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Study: Too Much Sugar Increases Heart Risks PDF Print E-mail
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Friday, 23 April 2010 21:58


By Alice Park Wednesday, Apr. 21, 2010

By nature, people like sweet foods — really, really sweet foods, apparently. Americans now consume 19% more added sugar in their daily diet than they did in 1970, according to recent figures from the U.S. Department of Agriculture.

While it's no secret that all that excess sweetness has helped add inches to the average American waistline — and probably sprouted an extra cavity or two — a new study reveals some less obvious health risks that come with consuming too much added sugar: it can also lead to dangerously high levels of blood fats, and raise the risk of heart disease as much as a diet full of high-fat foods.
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The culprit is what nutrition experts call added sugar — any sugar that a food doesn't contain in its natural state, provides no nutritional value and serves only as a source of empty calories. These sugars include carbohydrates such as sucrose, dextrose, glucose and high fructose corn syrup (see a pattern here?) that food makers add — by the bagful — to everything from breads and snack foods to beverages.

Some small studies have previously indicated that eating too much sugar may lead to heart-hazardous levels of fat and cholesterol in the blood. So, researchers decided to gauge the health impact of the sugar contained in an average diet. "We wanted to see if people were eating a regular diet, was there an association between the added sugar they were eating and what their triglyceride and HDL levels were," says Dr. Miriam Vos, a professor of pediatrics at Emory University and lead author of the research that appears this week in the Journal of the American Medical Association.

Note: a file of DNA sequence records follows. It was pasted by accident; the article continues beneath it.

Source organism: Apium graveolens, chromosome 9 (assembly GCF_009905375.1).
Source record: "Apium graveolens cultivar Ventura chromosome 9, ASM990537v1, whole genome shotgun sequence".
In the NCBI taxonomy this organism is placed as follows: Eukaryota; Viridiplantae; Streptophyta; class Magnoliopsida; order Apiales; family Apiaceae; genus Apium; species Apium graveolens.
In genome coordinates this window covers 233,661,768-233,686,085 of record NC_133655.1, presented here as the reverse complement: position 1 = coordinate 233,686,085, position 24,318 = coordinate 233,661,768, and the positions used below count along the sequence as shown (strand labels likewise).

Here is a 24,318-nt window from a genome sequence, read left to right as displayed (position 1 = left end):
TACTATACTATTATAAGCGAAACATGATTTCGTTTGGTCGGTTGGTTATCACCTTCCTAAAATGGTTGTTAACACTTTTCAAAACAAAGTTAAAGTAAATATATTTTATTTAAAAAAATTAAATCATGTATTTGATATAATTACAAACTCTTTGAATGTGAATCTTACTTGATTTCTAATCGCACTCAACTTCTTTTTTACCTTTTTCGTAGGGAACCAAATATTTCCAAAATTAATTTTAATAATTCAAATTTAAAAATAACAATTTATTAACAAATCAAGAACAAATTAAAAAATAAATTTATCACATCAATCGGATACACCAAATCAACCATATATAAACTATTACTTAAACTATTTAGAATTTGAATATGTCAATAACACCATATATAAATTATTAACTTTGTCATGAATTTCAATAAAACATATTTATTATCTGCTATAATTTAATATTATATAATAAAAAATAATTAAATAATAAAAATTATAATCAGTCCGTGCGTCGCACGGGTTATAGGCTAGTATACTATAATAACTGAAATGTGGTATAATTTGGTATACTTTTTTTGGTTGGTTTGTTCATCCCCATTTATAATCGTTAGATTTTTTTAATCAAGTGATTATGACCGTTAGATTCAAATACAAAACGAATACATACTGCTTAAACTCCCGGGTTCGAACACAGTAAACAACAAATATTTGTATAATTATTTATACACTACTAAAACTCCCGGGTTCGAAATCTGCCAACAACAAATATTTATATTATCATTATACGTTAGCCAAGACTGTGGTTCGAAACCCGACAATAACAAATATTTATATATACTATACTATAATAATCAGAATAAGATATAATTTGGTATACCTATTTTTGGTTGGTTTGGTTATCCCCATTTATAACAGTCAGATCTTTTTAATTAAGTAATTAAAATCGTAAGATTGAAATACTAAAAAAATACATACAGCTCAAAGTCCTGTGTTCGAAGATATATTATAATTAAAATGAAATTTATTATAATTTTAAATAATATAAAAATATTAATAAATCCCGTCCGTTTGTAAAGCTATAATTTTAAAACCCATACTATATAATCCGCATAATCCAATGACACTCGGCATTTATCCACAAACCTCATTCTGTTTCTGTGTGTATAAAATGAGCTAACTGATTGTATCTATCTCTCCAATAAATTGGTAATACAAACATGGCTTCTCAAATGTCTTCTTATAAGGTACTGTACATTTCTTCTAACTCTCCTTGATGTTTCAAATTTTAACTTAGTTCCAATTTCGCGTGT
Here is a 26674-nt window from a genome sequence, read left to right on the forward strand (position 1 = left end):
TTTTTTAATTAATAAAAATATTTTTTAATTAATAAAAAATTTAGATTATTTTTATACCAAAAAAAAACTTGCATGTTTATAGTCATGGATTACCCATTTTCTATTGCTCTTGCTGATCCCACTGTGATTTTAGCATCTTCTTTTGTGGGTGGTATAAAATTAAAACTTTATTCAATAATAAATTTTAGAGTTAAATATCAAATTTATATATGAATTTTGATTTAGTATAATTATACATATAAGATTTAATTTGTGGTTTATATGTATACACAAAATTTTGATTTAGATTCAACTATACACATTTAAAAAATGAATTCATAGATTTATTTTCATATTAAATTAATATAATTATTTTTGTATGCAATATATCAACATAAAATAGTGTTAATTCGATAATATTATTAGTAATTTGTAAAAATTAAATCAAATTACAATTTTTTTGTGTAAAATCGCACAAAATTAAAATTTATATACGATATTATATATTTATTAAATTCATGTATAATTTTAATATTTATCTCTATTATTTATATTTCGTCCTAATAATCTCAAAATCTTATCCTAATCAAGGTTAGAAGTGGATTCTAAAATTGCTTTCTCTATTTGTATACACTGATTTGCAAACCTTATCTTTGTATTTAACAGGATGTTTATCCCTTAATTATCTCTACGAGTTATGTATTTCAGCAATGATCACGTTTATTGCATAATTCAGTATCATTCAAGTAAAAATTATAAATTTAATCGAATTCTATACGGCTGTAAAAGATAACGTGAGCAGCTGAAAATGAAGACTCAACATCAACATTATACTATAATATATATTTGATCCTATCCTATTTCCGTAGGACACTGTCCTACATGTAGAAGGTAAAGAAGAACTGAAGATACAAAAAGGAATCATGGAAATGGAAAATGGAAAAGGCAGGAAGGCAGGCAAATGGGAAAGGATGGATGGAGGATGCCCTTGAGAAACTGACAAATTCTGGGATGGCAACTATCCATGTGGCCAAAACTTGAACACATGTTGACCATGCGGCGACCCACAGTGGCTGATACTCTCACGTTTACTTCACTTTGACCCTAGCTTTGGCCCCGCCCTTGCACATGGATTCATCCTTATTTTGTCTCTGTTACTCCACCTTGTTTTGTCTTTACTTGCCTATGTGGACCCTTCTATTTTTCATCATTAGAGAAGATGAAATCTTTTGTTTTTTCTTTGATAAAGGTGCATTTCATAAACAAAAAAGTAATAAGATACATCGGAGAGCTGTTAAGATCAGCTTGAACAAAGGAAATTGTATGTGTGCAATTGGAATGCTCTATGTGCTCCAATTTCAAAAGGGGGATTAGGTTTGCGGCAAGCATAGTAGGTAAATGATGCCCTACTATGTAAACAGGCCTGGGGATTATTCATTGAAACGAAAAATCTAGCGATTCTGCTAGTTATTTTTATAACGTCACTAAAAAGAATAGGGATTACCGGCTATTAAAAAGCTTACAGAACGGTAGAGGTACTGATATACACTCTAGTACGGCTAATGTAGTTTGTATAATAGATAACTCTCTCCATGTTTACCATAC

Vos led a group of nutritionists, epidemiologists and physicians in an analysis of data from a national health survey of more than 6,000 men and women conducted between 1999 and 2006. Each of the participants had been interviewed about what they had eaten in the 24 hours prior to the survey, and Vos' team then calculated the sugar content of these foods using government food pyramid equivalents. On average, the respondents consumed 21 teaspoons of added sugar a day (which does not include sugar from natural sources), accounting for nearly 16% of their total daily caloric intake.
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Current World Health Organization guidelines suggest consuming no more than 10% of total daily calories from added sugar. In 2009, the American Heart Association (AHA) recommended half that amount.

Compared with people consuming less than 5% of their daily calories in added sugar, those in the highest consumption group — who got 25% or more of their daily calories in added sugar — were twice as likely to have low levels of HDL cholesterol, the beneficial lipid that mops up artery-clogging LDL cholesterol. According to government health guidelines, HDL levels below 50 mg/dL for women and 40 mg/dL for men are considered low; 43% of the highest sugar consumers recorded low HDL, while only 22% of the lowest sugar consumers did.